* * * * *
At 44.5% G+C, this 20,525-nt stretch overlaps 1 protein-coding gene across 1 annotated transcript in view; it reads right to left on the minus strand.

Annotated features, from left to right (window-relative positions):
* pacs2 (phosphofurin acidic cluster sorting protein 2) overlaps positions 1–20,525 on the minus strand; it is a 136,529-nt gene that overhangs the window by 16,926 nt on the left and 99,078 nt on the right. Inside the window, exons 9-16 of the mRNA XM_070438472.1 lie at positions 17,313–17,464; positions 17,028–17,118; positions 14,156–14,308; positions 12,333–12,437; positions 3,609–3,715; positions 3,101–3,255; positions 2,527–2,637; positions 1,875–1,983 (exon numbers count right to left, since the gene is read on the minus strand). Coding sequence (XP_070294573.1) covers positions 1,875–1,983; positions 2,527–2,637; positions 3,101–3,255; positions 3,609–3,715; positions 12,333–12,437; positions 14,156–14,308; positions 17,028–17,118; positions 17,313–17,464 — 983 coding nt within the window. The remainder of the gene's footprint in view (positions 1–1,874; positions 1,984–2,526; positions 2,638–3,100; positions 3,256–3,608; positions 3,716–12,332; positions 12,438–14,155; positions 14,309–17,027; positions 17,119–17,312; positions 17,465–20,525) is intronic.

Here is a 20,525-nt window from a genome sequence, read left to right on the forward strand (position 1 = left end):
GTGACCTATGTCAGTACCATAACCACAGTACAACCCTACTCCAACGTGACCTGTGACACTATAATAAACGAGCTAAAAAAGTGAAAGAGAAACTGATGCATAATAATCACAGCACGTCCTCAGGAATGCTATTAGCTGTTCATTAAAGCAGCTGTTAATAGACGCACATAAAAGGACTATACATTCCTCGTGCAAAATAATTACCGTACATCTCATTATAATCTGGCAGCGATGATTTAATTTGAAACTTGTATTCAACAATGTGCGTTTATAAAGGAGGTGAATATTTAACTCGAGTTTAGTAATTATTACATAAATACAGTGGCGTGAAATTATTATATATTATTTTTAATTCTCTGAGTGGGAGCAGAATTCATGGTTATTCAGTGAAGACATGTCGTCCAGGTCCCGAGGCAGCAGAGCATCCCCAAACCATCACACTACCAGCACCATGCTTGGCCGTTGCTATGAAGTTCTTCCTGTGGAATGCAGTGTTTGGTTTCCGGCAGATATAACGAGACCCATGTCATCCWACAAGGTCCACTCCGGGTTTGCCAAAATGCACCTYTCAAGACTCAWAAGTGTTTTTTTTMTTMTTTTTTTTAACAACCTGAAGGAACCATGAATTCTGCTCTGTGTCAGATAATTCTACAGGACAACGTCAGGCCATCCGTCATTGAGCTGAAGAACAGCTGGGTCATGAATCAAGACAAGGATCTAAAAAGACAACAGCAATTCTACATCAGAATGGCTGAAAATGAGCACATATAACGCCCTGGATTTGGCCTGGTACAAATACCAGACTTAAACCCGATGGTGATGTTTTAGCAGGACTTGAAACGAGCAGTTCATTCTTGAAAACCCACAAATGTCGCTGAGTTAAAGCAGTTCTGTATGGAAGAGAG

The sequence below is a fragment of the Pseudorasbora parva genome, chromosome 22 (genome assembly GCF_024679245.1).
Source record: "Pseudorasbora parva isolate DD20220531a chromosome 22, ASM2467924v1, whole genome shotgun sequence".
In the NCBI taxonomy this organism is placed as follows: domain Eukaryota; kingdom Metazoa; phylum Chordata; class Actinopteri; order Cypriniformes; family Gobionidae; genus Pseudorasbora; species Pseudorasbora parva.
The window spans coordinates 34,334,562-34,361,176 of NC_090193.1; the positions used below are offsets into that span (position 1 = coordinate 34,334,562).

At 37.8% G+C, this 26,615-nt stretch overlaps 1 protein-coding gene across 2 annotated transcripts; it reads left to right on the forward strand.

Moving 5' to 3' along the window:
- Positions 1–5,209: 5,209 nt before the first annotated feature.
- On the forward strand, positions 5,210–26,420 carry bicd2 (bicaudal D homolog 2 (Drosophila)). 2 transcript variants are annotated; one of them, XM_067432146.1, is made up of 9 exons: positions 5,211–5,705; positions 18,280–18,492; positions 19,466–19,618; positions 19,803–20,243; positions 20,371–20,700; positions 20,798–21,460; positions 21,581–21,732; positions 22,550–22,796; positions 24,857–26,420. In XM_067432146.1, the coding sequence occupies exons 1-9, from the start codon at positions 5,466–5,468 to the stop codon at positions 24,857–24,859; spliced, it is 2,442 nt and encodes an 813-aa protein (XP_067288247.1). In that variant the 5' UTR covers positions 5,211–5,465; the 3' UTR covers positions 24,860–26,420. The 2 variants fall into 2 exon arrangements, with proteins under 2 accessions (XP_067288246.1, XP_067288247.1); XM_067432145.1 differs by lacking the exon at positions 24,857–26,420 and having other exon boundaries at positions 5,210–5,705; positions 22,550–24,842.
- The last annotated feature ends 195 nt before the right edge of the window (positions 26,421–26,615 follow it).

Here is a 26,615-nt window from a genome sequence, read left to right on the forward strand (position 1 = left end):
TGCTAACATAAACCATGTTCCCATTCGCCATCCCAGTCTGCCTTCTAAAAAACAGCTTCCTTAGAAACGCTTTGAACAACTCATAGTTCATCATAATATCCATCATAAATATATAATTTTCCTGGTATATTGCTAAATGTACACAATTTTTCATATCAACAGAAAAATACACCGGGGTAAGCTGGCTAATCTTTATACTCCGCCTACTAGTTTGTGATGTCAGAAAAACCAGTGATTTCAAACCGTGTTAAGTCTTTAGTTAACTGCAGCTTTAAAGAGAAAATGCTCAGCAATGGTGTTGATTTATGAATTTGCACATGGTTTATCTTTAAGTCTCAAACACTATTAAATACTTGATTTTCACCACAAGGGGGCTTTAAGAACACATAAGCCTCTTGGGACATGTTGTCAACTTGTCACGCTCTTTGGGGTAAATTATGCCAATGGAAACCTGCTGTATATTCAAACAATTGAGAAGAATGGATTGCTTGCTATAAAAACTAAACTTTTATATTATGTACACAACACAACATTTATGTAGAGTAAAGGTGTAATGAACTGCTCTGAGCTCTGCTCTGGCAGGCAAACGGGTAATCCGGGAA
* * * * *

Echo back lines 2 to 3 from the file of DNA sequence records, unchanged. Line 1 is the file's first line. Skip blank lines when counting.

Annotated features, from left to right (window-relative positions):
* pacs2 (phosphofurin acidic cluster sorting protein 2) overlaps positions 1–20,525 on the minus strand; it is a 136,529-nt gene that overhangs the window by 16,926 nt on the left and 99,078 nt on the right. Inside the window, exons 9-16 of the mRNA XM_070438472.1 lie at positions 17,313–17,464; positions 17,028–17,118; positions 14,156–14,308; positions 12,333–12,437; positions 3,609–3,715; positions 3,101–3,255; positions 2,527–2,637; positions 1,875–1,983 (exon numbers count right to left, since the gene is read on the minus strand). Coding sequence (XP_070294573.1) covers positions 1,875–1,983; positions 2,527–2,637; positions 3,101–3,255; positions 3,609–3,715; positions 12,333–12,437; positions 14,156–14,308; positions 17,028–17,118; positions 17,313–17,464 — 983 coding nt within the window. The remainder of the gene's footprint in view (positions 1–1,874; positions 1,984–2,526; positions 2,638–3,100; positions 3,256–3,608; positions 3,716–12,332; positions 12,438–14,155; positions 14,309–17,027; positions 17,119–17,312; positions 17,465–20,525) is intronic.